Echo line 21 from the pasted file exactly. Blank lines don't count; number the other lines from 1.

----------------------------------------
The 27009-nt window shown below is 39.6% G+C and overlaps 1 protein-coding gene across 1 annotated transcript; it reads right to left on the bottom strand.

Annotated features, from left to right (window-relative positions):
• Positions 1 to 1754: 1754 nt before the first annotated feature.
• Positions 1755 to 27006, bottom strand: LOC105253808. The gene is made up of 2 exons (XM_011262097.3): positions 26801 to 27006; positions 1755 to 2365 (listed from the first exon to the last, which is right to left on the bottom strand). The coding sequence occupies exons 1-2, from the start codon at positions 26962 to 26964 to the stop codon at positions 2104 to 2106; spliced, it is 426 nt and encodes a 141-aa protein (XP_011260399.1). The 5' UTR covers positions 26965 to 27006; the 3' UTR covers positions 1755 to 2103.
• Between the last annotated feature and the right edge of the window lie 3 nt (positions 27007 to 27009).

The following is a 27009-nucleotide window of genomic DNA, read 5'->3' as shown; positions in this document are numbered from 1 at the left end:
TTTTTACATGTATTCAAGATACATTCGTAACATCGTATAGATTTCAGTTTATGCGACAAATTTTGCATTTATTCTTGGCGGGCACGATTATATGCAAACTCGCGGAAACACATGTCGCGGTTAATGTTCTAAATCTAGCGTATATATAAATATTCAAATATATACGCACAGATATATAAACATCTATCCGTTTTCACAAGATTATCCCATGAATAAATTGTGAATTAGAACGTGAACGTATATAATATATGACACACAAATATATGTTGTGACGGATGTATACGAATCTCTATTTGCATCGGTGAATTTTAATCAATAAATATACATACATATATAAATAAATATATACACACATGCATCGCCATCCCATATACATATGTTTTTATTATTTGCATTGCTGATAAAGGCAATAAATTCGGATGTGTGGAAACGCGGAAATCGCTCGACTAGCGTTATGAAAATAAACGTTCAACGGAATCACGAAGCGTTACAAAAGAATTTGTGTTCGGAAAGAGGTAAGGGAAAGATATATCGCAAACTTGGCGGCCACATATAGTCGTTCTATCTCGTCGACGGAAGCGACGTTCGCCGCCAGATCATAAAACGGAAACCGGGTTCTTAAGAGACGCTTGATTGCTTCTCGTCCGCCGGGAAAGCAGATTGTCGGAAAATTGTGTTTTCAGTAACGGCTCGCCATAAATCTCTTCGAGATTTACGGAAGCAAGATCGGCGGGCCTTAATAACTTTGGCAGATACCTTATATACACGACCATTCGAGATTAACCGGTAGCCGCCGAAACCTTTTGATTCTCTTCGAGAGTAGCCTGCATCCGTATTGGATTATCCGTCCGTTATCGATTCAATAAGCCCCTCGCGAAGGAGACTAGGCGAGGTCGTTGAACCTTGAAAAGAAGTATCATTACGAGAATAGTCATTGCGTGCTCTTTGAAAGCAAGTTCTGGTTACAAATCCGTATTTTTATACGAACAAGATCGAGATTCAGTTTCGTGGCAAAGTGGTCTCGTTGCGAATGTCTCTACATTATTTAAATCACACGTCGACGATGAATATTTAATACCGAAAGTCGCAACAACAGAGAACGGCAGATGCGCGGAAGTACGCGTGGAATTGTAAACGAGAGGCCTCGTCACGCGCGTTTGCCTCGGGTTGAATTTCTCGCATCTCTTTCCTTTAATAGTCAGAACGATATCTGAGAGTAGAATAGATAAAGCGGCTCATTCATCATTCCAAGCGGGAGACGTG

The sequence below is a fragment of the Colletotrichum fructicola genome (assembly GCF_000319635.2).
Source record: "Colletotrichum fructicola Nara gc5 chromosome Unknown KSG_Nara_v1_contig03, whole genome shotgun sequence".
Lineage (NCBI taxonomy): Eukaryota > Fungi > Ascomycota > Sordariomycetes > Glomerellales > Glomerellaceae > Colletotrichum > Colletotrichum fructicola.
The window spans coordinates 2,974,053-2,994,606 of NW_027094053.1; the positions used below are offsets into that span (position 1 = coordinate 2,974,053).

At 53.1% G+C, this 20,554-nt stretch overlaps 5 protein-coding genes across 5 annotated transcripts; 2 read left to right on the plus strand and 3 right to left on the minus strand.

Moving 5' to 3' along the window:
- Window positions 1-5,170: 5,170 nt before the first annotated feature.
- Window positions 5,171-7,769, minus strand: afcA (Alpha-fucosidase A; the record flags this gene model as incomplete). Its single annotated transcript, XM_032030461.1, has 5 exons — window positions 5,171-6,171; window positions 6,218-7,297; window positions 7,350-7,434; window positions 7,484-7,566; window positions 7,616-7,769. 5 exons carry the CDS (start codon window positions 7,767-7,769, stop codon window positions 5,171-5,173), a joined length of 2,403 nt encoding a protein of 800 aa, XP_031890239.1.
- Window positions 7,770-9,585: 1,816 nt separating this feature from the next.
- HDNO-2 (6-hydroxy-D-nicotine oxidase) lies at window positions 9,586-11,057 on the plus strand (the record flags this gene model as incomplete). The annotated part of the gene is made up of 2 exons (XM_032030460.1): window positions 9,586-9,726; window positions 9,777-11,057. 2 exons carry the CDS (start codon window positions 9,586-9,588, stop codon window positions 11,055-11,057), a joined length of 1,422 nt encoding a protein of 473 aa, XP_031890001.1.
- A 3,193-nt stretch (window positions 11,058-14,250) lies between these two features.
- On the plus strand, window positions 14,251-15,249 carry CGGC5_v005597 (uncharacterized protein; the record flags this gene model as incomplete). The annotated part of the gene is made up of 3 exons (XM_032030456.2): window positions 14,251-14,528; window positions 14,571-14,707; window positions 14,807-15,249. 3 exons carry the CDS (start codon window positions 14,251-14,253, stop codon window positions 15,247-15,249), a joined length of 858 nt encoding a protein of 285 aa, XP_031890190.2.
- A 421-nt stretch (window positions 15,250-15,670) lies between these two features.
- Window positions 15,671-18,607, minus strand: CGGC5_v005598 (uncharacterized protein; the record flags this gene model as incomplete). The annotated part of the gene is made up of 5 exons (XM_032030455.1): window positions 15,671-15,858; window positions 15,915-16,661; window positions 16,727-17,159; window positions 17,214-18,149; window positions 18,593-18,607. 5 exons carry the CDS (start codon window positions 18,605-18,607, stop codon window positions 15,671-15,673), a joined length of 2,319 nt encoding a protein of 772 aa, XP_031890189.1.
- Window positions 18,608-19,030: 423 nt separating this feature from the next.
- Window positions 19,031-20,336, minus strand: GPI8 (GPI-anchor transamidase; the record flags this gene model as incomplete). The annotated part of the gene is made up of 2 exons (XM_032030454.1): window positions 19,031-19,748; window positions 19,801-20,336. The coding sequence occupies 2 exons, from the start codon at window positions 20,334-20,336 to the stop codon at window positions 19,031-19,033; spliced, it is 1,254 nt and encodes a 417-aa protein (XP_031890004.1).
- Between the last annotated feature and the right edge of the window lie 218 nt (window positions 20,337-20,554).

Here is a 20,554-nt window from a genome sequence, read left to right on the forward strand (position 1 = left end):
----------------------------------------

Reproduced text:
- Window positions 15,671-18,607, minus strand: CGGC5_v005598 (uncharacterized protein; the record flags this gene model as incomplete). The annotated part of the gene is made up of 5 exons (XM_032030455.1): window positions 15,671-15,858; window positions 15,915-16,661; window positions 16,727-17,159; window positions 17,214-18,149; window positions 18,593-18,607. 5 exons carry the CDS (start codon window positions 18,605-18,607, stop codon window positions 15,671-15,673), a joined length of 2,319 nt encoding a protein of 772 aa, XP_031890189.1.